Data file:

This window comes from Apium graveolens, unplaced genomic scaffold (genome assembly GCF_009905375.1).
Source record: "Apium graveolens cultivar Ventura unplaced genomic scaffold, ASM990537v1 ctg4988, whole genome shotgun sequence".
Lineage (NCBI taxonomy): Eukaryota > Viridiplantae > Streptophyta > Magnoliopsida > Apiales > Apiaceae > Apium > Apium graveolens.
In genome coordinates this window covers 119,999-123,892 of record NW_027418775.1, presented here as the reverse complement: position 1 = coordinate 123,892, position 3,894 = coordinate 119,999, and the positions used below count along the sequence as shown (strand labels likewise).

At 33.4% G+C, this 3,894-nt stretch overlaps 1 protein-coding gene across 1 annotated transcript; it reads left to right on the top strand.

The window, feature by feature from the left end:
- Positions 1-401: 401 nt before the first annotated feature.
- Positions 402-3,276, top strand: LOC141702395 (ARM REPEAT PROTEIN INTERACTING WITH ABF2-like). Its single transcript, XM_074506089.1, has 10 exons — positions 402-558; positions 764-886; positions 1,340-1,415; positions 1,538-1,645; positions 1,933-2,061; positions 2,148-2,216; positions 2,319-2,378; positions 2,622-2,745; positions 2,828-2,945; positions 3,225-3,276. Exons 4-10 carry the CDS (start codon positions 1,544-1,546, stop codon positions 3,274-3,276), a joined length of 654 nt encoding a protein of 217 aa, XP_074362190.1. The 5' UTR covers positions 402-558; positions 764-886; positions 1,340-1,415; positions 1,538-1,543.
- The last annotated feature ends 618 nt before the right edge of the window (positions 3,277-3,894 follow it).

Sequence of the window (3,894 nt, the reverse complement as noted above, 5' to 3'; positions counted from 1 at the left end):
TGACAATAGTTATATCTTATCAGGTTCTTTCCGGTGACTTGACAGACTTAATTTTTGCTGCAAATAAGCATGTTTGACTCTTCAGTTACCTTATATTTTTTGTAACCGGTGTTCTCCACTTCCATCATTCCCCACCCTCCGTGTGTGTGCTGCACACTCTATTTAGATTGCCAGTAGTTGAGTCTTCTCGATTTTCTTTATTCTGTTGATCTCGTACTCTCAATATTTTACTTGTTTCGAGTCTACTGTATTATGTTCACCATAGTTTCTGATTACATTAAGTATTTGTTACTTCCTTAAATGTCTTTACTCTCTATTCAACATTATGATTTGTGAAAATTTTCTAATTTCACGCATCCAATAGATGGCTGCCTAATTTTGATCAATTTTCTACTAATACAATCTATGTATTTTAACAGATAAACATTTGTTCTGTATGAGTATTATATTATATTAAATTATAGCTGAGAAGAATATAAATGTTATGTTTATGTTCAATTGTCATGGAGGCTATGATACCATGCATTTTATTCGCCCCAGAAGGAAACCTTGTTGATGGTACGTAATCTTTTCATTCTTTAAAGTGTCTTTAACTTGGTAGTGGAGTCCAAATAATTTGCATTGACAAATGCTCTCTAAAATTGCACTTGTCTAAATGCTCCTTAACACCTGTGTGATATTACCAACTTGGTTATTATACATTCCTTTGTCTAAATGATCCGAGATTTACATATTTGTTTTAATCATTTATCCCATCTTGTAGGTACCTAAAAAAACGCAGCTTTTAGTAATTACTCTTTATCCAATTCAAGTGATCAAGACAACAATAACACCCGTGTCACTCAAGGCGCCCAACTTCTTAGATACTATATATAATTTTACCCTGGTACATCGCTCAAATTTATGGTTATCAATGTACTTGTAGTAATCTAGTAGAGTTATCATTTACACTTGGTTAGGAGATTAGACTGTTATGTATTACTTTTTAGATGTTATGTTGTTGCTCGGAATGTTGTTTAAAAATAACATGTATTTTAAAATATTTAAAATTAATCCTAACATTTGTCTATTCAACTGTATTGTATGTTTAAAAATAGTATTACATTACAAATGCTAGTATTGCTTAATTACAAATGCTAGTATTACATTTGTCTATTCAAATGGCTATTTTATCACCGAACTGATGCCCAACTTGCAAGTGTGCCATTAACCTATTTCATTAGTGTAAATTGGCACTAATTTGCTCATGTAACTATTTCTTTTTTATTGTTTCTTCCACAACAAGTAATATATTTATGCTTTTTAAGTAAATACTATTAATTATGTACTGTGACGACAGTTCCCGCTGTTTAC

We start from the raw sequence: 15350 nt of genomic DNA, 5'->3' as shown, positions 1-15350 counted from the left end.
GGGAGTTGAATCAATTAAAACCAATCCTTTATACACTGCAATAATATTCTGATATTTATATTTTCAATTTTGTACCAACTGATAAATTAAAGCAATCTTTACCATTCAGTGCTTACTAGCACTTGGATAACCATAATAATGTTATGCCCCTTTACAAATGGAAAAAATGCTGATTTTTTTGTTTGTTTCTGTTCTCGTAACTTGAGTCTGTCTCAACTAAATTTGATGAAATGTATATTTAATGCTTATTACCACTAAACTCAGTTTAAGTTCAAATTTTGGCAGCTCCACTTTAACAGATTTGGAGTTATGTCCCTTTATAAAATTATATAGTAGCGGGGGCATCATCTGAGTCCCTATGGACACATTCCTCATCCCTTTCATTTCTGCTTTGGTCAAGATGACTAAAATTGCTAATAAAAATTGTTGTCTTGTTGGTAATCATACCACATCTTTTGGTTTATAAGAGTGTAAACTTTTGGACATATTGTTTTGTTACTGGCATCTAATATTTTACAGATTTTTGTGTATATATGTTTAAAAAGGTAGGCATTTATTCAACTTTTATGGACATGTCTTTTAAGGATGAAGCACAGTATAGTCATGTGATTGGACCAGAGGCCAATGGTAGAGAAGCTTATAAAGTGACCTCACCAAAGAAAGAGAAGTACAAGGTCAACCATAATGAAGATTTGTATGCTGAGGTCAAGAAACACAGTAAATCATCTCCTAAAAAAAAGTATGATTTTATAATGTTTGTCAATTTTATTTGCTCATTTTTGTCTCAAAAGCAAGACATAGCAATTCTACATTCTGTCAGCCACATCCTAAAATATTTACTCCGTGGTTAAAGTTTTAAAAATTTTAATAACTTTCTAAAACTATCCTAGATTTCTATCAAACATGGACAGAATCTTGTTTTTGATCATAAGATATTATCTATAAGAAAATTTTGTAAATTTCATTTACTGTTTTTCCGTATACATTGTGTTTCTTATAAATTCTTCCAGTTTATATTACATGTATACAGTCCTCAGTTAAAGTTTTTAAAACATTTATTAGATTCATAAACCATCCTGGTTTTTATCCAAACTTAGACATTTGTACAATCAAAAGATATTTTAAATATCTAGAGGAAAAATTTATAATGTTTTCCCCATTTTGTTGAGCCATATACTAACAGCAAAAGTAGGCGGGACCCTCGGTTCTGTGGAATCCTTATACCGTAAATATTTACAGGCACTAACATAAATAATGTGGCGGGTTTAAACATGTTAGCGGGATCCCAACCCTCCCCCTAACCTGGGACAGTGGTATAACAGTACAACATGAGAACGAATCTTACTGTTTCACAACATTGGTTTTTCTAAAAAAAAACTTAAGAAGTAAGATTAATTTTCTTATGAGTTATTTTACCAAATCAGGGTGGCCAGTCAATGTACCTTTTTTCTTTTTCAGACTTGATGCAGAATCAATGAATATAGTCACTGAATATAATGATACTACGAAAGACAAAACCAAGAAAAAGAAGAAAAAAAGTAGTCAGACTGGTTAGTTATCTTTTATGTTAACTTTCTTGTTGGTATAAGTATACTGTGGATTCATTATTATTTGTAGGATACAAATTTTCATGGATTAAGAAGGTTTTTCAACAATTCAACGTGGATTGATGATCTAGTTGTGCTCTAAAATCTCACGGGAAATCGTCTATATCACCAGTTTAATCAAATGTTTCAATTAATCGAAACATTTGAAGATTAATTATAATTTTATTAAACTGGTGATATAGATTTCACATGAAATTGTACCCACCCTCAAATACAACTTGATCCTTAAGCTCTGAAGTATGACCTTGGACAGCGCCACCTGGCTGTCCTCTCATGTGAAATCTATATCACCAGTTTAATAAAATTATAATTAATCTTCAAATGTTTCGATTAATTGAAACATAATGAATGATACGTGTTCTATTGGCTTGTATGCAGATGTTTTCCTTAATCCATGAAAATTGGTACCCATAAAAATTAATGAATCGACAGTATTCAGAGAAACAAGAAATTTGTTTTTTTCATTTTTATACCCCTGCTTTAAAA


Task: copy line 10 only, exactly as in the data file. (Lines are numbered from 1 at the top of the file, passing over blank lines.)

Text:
Sequence of the window (3,894 nt, the reverse complement as noted above, 5' to 3'; positions counted from 1 at the left end):